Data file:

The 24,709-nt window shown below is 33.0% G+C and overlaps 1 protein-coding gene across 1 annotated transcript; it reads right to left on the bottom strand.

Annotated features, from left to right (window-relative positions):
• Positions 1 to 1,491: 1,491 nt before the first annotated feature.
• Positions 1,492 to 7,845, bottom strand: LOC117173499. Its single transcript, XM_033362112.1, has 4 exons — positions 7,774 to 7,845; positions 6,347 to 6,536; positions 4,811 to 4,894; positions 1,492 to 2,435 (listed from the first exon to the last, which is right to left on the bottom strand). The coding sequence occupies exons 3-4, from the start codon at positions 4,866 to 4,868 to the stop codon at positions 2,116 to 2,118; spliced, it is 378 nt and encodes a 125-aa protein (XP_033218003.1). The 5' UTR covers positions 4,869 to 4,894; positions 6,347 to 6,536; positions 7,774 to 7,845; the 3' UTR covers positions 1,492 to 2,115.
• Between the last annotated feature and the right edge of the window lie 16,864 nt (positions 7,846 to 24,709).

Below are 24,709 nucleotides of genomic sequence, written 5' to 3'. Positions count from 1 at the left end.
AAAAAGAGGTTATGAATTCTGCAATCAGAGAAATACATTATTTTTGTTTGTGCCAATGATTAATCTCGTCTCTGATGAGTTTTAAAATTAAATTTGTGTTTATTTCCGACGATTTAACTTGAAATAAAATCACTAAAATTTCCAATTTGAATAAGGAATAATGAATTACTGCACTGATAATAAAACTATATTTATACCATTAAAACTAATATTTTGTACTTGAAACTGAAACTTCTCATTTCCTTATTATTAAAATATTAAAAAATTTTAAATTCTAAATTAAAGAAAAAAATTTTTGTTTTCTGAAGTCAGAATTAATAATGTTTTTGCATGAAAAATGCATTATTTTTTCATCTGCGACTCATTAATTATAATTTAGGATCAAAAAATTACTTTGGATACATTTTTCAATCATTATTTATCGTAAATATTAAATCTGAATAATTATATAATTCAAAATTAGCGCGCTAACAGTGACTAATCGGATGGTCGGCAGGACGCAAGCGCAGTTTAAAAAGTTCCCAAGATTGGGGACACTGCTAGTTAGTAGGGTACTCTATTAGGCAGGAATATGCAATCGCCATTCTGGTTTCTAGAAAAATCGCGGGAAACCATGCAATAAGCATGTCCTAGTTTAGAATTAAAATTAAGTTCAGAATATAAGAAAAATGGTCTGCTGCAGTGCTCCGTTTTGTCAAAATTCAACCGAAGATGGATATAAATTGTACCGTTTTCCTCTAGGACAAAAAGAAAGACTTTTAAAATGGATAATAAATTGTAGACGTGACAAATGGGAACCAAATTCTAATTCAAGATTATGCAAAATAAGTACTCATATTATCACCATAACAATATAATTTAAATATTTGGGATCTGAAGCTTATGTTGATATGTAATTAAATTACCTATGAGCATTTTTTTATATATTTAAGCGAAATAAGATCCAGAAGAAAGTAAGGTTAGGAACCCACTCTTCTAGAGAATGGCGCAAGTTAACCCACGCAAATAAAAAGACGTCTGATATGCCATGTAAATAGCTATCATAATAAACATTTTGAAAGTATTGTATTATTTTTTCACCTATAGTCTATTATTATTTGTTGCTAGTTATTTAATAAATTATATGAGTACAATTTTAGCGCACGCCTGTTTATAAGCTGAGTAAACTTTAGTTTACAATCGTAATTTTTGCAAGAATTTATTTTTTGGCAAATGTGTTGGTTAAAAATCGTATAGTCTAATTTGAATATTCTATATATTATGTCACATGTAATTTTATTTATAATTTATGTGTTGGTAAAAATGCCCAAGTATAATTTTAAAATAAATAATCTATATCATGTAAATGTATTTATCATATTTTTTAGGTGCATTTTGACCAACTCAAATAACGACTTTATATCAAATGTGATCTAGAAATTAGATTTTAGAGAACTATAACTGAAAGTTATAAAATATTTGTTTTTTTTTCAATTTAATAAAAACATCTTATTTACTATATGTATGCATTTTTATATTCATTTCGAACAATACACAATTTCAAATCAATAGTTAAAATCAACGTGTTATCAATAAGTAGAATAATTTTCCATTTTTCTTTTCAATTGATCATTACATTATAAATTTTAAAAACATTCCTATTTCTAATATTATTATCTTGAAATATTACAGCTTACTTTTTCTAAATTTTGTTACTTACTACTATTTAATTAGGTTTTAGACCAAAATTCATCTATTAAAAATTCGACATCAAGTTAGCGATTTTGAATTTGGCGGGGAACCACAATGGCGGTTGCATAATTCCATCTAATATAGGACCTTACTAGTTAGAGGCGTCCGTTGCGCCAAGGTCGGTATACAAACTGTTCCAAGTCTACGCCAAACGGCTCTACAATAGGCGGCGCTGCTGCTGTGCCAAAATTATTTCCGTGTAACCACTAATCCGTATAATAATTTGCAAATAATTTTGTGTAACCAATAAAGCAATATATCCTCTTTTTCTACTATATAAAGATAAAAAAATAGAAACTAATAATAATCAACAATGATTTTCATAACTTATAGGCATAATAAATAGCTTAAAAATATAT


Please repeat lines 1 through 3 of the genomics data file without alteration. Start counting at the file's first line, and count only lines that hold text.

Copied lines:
The 24,709-nt window shown below is 33.0% G+C and overlaps 1 protein-coding gene across 1 annotated transcript; it reads right to left on the bottom strand.

Annotated features, from left to right (window-relative positions):
• Positions 1 to 1,491: 1,491 nt before the first annotated feature.